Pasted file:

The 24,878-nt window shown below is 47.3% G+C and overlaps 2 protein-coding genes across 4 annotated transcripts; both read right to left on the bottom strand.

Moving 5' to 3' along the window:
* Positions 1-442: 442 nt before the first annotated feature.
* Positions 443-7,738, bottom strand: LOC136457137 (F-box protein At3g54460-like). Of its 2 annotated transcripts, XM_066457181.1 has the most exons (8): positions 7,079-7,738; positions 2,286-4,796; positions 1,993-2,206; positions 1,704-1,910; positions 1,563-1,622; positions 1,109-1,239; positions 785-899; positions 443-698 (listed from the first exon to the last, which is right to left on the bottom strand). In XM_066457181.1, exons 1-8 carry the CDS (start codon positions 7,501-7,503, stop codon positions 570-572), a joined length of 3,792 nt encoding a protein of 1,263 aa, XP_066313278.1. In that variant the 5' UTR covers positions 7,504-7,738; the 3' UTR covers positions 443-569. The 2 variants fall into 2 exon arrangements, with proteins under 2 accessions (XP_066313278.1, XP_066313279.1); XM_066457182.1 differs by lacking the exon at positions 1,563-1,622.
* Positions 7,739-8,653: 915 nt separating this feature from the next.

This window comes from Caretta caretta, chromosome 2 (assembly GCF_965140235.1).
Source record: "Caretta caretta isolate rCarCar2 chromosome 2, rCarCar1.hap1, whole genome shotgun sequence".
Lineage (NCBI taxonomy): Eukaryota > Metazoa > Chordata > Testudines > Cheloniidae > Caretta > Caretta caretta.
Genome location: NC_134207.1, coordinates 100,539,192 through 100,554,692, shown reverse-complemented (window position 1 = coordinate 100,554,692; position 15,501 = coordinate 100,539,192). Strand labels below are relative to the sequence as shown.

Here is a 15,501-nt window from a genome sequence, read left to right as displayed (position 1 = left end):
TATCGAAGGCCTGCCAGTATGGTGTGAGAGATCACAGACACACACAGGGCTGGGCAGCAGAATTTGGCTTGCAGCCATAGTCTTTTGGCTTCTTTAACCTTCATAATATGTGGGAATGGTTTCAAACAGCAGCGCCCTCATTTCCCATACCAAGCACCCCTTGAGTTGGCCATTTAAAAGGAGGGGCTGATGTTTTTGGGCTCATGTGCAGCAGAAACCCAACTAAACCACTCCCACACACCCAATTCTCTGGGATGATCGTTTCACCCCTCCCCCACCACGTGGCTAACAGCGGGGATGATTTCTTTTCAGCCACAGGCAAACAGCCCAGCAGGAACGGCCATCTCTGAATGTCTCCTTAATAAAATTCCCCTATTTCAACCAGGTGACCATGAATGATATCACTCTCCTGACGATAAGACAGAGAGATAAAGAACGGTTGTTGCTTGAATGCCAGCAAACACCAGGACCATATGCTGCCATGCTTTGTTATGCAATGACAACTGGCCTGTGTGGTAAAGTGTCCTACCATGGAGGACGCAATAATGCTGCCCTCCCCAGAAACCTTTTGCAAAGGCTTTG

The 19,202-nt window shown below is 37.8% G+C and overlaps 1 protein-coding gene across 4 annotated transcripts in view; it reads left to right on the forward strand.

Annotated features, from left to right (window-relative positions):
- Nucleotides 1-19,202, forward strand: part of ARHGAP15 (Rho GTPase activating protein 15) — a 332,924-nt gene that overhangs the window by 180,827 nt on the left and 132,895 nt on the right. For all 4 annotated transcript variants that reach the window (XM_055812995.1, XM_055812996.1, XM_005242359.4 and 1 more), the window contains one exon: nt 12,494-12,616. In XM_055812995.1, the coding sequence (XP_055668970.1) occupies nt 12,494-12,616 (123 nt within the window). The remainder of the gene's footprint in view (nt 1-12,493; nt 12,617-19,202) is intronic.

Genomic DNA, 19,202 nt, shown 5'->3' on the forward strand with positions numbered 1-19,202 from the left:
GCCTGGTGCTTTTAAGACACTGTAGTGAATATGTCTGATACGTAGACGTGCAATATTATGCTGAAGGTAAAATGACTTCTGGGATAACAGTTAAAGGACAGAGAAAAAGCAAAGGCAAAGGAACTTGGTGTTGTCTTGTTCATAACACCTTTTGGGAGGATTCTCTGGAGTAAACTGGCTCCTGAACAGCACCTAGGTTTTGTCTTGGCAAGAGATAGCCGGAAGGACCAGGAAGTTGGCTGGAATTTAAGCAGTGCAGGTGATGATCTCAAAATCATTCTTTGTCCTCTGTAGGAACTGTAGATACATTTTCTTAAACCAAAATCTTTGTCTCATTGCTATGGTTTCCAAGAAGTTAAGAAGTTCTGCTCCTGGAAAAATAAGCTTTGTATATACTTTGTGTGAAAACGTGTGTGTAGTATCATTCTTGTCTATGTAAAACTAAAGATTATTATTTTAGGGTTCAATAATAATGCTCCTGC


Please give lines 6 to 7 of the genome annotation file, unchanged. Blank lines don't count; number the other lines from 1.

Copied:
This window comes from Caretta caretta, chromosome 2 (assembly GCF_965140235.1).
Source record: "Caretta caretta isolate rCarCar2 chromosome 2, rCarCar1.hap1, whole genome shotgun sequence".